Mac News Review

Maximize Mac Performance, Fusion Drive Hack, New iMac Delay?, and More Mac News

This Week's Apple and Desktop Mac News

Compiled by Charles Moore and edited by Dan Knight - 2012.11.16

Mac notebook and other portable computing is covered in The 'Book Review. iPad, iPod, iPhone, and Apple TV news is covered in iOS News Review. Older Macs are covered in Vintage Mac News. All prices are in US dollars unless otherwise noted.

Purchases made through links to Amazon.com and Apple's iTunes/iBook/App/Mac App Store support Low End Mac.

News & Opinion

Rumor Roundup

Tech Trends

Products & Services

Software

Desktop Mac Deals

News & Opinion

Maximize Your Older Mac's Performance

MacFixIt's Topher Kessler says if you have an older Mac system that seems to be on the slowish side, a few upgrades can help you get the most out of it.

He suggests that first you should a look at how much RAM you are using on a regular basis using the Activity Monitor utility. If the Page Out frequency is high and the Swap Used count is regularly in the hundreds of megabytes or gigabytes in size, then the system is regularly writing memory contents to the hard drive to free up physical RAM for other purposes.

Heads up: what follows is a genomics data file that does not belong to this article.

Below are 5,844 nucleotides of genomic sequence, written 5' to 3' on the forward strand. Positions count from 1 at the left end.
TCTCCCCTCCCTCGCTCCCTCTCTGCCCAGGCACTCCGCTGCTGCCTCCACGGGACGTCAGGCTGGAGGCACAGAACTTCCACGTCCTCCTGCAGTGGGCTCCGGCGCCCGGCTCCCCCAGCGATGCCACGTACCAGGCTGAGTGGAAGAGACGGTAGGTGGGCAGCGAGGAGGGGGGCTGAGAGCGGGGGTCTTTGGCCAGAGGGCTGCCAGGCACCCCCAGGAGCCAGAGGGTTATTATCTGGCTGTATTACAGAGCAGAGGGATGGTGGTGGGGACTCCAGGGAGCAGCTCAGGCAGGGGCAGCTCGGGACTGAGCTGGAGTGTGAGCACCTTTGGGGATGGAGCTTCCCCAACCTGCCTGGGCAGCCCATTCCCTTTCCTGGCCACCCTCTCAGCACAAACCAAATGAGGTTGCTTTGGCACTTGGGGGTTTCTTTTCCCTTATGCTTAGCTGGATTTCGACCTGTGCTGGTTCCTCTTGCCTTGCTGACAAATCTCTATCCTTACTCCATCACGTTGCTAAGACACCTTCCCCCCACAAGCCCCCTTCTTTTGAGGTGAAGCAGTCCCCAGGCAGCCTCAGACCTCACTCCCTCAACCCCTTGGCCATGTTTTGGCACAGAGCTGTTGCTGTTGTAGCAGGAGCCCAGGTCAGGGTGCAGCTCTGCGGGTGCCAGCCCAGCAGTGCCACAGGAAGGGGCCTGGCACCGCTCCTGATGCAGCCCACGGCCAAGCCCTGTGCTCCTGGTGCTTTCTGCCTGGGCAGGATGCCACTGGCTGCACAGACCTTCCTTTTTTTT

In such cases Kessler says, your use of the system is regularly demanding more RAM than is installed, and you should look into purchasing a RAM upgrade.

Another component that is a major contributor to slowdowns is the hard drive, especially in instances where you are low on memory and the system writes memory contents to disk. Replacing the conventional hard drive with an SSD can speed things up.

Publisher's note: We have always recommended memory as the biggest way to improve performance, followed by a faster hard drive - or a hybrid hard drive or SSD. While there are lots of SATA SSDs for Intel-based Macs and G5 Power Macs, you may not be aware that there are 3.5" and 2.5" SSD solutions for older Macs that use IDE/ATA drives, particularly from Other World Computing. OWC has also done extensive testing of Macs over the years and has often found models that will work with more system memory (RAM) than Apple officially supports. dk

Fusion Drive Hack for Older Macs

Blogger Patrick Stein notes that since Apple has announced the Fusion drive, people have wondered if it's possible to use the Fusion drive on older machines with a SSD and HDD.

Stein observes that the Fusion drive uses a core storage VolumeGroup as can be seen in this Apple support document